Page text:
To determine what oil is priced in one must figure out what the dollar is. Measure something, one needs to know the units of the measuring stick and whether the measuring stick is consistent over time. Under the post-World War II international financial system agreements, known colloquially as Bretton Woods, the USD was originally defined as weight of gold, originally fixed at $35 per oz. of gold, or 1/35th an oz. of gold is equivalent to a dollar13. However, since the collapse of the Bretton Woods system the dollar has become a financial asset, in addition to a currency, and is now obtains its value vs. a basket of currencies. This basket of currencies was a more diverse collection of currencies prior to the adoption of the Euro by the European Union and now the USD index (DXY), however, now the DXY is calculated as a geometric mean14 (with the associated weighting), relative to:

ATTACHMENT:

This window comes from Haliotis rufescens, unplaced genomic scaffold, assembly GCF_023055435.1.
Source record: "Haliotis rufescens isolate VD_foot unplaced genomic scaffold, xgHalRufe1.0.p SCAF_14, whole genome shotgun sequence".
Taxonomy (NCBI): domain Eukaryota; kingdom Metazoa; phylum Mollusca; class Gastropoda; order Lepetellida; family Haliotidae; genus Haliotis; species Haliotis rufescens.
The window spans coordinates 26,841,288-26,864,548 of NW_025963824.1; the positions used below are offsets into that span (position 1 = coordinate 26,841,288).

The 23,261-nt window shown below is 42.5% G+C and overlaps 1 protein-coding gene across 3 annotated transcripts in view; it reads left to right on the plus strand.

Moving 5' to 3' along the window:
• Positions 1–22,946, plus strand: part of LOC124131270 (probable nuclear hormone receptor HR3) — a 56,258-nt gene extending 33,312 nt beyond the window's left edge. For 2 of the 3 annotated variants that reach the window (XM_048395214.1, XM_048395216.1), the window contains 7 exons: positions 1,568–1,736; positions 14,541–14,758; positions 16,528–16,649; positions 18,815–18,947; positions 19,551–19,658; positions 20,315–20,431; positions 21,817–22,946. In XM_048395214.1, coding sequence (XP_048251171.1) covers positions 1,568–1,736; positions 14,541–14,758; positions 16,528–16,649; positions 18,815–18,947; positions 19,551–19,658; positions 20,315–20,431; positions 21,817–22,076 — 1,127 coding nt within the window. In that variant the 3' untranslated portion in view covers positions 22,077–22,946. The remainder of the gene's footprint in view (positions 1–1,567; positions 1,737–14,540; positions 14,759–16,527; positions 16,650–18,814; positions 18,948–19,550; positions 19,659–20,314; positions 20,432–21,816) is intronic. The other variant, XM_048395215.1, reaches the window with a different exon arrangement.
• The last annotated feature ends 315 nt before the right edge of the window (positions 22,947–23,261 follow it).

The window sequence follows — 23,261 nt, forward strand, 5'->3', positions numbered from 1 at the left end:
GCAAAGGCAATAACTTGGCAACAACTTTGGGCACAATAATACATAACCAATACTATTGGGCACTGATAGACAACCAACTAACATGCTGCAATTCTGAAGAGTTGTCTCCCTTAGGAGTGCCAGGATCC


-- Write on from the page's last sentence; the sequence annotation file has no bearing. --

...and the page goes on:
Euro (EUR), 57.6% weight
Japanese yen (JPY) 13.6% weight
Pound sterling (GBP), 11.9% weight
Canadian dollar (CAD), 9.1% weight
Swedish krona (SEK), 4.2% weight
Swiss franc (CHF) 3.6% weight
As one can see the DXY is primarily the affected by the value of the Euro Currency and a substantial weakness in the economies of Europe can have a drastic effect on the strength of the DXY and the pricing of crude oil. Prior to the creation of the Euro, only 37% of the basket of currencies was tied to the European continent (the five historical European currencies)15 were:
German mark (DEM), 20.8% weight
French franc (FRF), 13.1% weight
Italian lira (ITL), 9.0% weight
Dutch guilder (NLG), 8.3% weight
Belgium franc (BEF), 6.4% weight